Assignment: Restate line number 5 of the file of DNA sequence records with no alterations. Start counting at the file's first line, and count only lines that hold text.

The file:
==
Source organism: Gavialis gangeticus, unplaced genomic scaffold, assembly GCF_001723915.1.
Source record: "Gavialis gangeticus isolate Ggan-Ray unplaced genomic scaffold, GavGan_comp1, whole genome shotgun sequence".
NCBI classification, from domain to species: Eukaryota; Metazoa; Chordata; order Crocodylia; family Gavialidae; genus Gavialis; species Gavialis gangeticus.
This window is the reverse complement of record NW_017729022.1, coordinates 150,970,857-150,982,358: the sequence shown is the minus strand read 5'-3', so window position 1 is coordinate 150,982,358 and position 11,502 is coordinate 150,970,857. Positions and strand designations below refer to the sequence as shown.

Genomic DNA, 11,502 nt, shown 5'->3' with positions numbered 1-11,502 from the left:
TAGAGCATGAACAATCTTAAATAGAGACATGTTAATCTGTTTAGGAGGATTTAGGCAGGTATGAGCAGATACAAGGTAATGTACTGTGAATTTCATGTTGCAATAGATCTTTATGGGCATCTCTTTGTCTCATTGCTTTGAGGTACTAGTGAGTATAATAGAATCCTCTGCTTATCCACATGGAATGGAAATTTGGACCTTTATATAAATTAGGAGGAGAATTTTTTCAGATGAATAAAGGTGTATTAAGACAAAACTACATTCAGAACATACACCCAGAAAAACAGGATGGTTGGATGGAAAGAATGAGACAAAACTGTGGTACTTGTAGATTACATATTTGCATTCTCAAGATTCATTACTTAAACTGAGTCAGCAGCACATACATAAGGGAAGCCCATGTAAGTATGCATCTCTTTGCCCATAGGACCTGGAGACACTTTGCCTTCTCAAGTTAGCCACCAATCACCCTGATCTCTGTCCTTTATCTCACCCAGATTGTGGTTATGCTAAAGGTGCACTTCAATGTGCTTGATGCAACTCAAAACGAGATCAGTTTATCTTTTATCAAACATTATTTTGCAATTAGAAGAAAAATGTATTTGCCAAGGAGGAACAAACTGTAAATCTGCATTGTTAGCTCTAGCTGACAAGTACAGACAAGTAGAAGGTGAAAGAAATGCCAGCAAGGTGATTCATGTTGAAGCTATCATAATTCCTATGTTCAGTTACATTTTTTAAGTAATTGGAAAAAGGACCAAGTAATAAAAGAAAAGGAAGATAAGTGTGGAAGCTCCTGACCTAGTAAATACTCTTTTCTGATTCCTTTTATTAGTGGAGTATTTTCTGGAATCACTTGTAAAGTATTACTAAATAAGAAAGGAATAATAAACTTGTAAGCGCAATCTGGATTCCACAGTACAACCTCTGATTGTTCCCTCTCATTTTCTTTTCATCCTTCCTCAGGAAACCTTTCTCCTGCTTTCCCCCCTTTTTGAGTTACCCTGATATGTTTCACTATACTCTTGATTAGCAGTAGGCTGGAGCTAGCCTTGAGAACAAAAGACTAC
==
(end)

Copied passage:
Genomic DNA, 11,502 nt, shown 5'->3' with positions numbered 1-11,502 from the left: